Reclusive Belarus on Monday freed five political prisoners in a rare amnesty by President Alexander Lukashenko, who has waged a crackdown on opponents throughout his three-decade rule.  

Lukashenko intensified that campaign when huge nationwide protests erupted after he claimed victory in a 2020 presidential election that rights groups said was fraudulent. 

Leading rights group Viasna estimates that Belarus has more than 1,400 political prisoners -- including its founder, Nobel Peace Prize winner Ales Bialiatski -- with thousands more having fled the country. 

"Today we witnessed the first cases of some political prisoners being released in Belarus," exiled opposition leader Svitlana Tikhanovskaya posted on X.

Viasna said three men and two women were released in the amnesty.  


It named one man as 67-year-old Rygor Kastusev, leader of the banned National Front party, who was arrested in 2021 after standing against Lukashenko in the 2010 presidential election.  

Viasna also said two more men and two women were being released but could not yet reveal their identities for security reasons.   

There was no official statement from Minsk or coverage on major state media of the amnesty, but Lukashenko had said a day earlier it was likely.

He told reporters on Tuesday "not to be surprised" if some political prisoners with serious illnesses who were arrested over the 2020 protests were released in the coming days.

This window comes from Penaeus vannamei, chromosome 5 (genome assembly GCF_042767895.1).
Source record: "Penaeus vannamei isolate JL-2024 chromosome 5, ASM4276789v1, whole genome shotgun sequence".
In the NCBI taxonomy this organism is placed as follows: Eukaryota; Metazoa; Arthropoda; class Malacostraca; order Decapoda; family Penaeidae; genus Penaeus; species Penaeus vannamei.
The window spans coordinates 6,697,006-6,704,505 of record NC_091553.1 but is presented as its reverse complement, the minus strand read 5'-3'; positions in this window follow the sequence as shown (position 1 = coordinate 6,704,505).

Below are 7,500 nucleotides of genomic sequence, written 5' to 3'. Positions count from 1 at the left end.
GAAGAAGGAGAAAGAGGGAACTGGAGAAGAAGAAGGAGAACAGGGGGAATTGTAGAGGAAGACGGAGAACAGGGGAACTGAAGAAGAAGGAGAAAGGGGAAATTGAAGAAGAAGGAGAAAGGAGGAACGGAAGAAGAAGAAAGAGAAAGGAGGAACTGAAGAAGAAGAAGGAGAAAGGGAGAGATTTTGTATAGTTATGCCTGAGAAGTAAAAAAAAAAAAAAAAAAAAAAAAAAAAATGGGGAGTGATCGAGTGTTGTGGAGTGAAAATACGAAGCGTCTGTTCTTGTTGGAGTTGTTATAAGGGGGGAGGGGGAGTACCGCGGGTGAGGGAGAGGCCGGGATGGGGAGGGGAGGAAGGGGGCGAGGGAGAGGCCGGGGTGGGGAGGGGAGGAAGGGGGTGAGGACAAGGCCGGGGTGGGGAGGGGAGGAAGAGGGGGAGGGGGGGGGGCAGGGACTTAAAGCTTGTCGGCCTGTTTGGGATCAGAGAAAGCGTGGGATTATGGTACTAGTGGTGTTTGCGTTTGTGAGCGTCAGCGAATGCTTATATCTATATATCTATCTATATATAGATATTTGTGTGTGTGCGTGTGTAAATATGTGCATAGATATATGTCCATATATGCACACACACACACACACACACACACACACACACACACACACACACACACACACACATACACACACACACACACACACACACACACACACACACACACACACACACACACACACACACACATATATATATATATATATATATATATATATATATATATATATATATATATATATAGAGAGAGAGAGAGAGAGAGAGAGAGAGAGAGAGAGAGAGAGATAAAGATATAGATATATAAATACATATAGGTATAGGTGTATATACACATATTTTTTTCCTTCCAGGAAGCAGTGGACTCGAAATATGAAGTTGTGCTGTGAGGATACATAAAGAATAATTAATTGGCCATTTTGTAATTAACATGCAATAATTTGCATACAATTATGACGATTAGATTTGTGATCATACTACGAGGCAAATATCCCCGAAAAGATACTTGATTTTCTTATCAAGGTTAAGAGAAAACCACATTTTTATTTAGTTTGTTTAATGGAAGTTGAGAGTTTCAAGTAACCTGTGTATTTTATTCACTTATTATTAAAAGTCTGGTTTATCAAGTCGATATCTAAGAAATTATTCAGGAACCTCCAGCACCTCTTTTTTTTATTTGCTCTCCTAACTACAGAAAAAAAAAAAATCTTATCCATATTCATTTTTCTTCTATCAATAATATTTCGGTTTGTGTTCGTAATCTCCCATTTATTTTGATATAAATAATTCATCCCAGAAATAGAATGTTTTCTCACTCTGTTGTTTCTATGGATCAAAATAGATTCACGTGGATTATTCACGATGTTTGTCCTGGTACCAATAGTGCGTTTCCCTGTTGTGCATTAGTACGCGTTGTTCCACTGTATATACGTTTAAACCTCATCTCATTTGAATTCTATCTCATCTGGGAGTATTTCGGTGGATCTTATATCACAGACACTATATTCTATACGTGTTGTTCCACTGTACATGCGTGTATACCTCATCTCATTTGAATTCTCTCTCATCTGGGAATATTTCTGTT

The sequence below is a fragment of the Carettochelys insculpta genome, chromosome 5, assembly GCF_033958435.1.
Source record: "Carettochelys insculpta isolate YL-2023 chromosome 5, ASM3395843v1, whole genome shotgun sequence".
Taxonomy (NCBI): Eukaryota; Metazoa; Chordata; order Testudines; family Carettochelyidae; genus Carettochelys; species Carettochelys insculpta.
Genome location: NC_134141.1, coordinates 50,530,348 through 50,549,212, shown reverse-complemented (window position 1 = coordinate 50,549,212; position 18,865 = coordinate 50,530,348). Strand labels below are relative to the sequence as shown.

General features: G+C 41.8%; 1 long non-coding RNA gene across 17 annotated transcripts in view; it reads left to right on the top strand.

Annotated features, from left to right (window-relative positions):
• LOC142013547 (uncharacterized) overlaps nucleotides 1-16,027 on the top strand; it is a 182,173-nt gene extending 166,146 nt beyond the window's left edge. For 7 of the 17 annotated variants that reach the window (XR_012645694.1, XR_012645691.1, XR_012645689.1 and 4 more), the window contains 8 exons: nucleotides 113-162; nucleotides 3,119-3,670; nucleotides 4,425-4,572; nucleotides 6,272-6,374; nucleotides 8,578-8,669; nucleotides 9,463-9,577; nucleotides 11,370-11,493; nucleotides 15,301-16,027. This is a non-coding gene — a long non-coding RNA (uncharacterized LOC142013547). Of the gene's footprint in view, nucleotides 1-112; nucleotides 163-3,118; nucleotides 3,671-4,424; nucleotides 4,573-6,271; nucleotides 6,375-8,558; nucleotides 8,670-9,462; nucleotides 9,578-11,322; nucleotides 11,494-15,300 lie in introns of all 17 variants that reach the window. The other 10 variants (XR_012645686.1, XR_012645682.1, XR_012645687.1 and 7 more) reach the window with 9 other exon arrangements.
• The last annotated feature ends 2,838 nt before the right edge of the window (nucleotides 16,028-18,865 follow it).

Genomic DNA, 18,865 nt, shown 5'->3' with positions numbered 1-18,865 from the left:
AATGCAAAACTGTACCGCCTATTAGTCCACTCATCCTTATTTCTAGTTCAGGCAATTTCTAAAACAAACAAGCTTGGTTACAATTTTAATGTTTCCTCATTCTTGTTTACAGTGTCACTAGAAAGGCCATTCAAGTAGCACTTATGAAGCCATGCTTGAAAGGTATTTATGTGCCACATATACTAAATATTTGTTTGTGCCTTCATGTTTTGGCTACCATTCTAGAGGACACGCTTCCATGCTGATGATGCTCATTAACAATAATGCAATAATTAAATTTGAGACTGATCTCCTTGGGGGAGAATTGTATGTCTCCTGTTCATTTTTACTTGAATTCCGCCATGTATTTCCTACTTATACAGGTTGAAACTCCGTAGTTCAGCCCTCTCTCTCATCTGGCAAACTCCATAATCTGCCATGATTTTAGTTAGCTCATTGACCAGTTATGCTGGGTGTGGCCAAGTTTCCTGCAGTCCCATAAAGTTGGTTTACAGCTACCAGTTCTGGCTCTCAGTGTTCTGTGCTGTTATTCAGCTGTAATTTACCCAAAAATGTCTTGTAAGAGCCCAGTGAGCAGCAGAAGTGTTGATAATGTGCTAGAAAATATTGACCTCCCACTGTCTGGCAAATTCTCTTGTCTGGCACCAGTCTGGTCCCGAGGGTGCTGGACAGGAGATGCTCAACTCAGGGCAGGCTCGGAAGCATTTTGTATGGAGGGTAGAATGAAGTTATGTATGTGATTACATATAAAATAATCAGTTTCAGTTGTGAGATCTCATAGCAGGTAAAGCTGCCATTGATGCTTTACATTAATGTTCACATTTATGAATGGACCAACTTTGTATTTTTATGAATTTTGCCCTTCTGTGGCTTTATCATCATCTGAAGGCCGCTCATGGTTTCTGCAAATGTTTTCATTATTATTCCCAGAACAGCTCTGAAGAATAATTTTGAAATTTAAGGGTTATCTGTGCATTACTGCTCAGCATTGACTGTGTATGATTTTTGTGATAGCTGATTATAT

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"They are really seriously ill, mostly with cancer," the Belta state news agency quoted him as saying.

"I am glad to see these people free and reunited with their loved ones," Tikhanovskaya added, but said "many" were still behind bars.

"More than 200 political prisoners in Belarus are in critical health conditions," she said on Tuesday, after Lukashenko's comments. 

"Already, at least six have died behind bars. They must be released unconditionally. Their urgent release is not a political issue, but a humanitarian one," Tikhanovskaya said.


- Russian ally -

Lukashenko, who will mark 30 years as president this month, was attending a military parade in Minsk on Wednesday, where he compared the European Union and United States to Nazi German leader Adolf Hitler.

For years he tried to balance relations between Russia, Belarus's key ally, and the European Union.

But that broke down in 2020 when his riot police waged an unrelenting crackdown on peaceful protests after he claimed victory in a presidential poll marred by widespread allegations of fraud.

At the height of the August 2020 protests he flew over crowds of demonstrators in a helicopter, wearing riot gear and carrying an assault rifle, footage released by his office showed. 

And in 2022 he allowed Russia to use Belarus as a launching pad for its invasion of Ukraine, resulting in a wave of Western sanctions being placed on his country.

Tikhanovskaya's husband, Sergei Tikhanovsky, is among those jailed in Belarus.

A spokesperson for Tikhanovskaya told AFP there was no talk of him being among those released.

Tikhanovskaya stood against Lukashenko in the 2020 presidential election in place of her husband, a popular anti-Lukashenko campaigner, who was arrested after announcing his plan to run.


She claimed victory in the eventual vote and fled to EU member Lithuania.

Other opposition leaders, including Maria Kolesnikova, who tore up her passport as authorities were trying to force her to leave the country, have been sentenced to more than a decade behind bars.

From exile, Tikhanovskaya has continued to campaign against Lukashenko, including over his support for Russian President Vladimir Putin's invasion of Ukraine.

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